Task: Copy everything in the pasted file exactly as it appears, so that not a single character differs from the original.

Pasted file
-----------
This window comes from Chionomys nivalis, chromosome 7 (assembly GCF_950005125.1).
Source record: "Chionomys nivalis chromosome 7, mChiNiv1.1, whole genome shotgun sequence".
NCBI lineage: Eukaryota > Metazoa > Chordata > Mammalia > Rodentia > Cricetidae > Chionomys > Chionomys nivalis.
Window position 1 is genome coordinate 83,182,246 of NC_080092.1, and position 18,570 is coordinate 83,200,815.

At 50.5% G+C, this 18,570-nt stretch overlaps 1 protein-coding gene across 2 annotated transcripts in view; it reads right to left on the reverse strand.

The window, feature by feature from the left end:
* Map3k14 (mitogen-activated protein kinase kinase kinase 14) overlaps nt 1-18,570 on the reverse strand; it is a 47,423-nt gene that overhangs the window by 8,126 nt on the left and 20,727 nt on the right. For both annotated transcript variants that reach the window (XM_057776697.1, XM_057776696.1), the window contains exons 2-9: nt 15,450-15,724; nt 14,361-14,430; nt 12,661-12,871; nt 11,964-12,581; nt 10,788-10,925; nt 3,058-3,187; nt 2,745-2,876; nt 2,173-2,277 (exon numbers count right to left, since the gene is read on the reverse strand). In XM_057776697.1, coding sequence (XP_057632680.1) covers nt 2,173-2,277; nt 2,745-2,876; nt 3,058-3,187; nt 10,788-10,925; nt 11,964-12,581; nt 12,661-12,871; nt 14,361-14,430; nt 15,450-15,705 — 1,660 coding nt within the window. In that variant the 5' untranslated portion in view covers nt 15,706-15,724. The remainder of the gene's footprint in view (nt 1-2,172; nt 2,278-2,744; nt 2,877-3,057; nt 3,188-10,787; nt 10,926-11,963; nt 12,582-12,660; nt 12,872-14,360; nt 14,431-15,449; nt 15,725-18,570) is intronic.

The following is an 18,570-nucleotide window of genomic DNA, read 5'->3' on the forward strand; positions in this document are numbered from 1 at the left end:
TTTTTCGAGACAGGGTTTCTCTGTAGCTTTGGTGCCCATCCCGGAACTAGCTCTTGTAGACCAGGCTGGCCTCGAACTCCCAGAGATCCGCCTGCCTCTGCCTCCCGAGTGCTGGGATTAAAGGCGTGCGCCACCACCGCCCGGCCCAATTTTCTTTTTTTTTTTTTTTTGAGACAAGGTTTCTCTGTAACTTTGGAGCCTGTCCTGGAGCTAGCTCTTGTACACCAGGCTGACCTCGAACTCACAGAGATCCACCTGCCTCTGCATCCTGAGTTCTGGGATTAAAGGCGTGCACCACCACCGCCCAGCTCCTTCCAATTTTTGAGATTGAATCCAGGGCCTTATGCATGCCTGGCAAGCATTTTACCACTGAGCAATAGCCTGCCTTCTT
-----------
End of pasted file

This window comes from Chionomys nivalis, chromosome 7 (assembly GCF_950005125.1).
Source record: "Chionomys nivalis chromosome 7, mChiNiv1.1, whole genome shotgun sequence".
NCBI lineage: Eukaryota > Metazoa > Chordata > Mammalia > Rodentia > Cricetidae > Chionomys > Chionomys nivalis.
Window position 1 is genome coordinate 83,182,246 of NC_080092.1, and position 18,570 is coordinate 83,200,815.

At 50.5% G+C, this 18,570-nt stretch overlaps 1 protein-coding gene across 2 annotated transcripts in view; it reads right to left on the reverse strand.

The window, feature by feature from the left end:
* Map3k14 (mitogen-activated protein kinase kinase kinase 14) overlaps nt 1-18,570 on the reverse strand; it is a 47,423-nt gene that overhangs the window by 8,126 nt on the left and 20,727 nt on the right. For both annotated transcript variants that reach the window (XM_057776697.1, XM_057776696.1), the window contains exons 2-9: nt 15,450-15,724; nt 14,361-14,430; nt 12,661-12,871; nt 11,964-12,581; nt 10,788-10,925; nt 3,058-3,187; nt 2,745-2,876; nt 2,173-2,277 (exon numbers count right to left, since the gene is read on the reverse strand). In XM_057776697.1, coding sequence (XP_057632680.1) covers nt 2,173-2,277; nt 2,745-2,876; nt 3,058-3,187; nt 10,788-10,925; nt 11,964-12,581; nt 12,661-12,871; nt 14,361-14,430; nt 15,450-15,705 — 1,660 coding nt within the window. In that variant the 5' untranslated portion in view covers nt 15,706-15,724. The remainder of the gene's footprint in view (nt 1-2,172; nt 2,278-2,744; nt 2,877-3,057; nt 3,188-10,787; nt 10,926-11,963; nt 12,582-12,660; nt 12,872-14,360; nt 14,431-15,449; nt 15,725-18,570) is intronic.

The following is an 18,570-nucleotide window of genomic DNA, read 5'->3' on the forward strand; positions in this document are numbered from 1 at the left end:
TTTTTCGAGACAGGGTTTCTCTGTAGCTTTGGTGCCCATCCCGGAACTAGCTCTTGTAGACCAGGCTGGCCTCGAACTCCCAGAGATCCGCCTGCCTCTGCCTCCCGAGTGCTGGGATTAAAGGCGTGCGCCACCACCGCCCGGCCCAATTTTCTTTTTTTTTTTTTTTTGAGACAAGGTTTCTCTGTAACTTTGGAGCCTGTCCTGGAGCTAGCTCTTGTACACCAGGCTGACCTCGAACTCACAGAGATCCACCTGCCTCTGCATCCTGAGTTCTGGGATTAAAGGCGTGCACCACCACCGCCCAGCTCCTTCCAATTTTTGAGATTGAATCCAGGGCCTTATGCATGCCTGGCAAGCATTTTACCACTGAGCAATAGCCTGCCTTCTT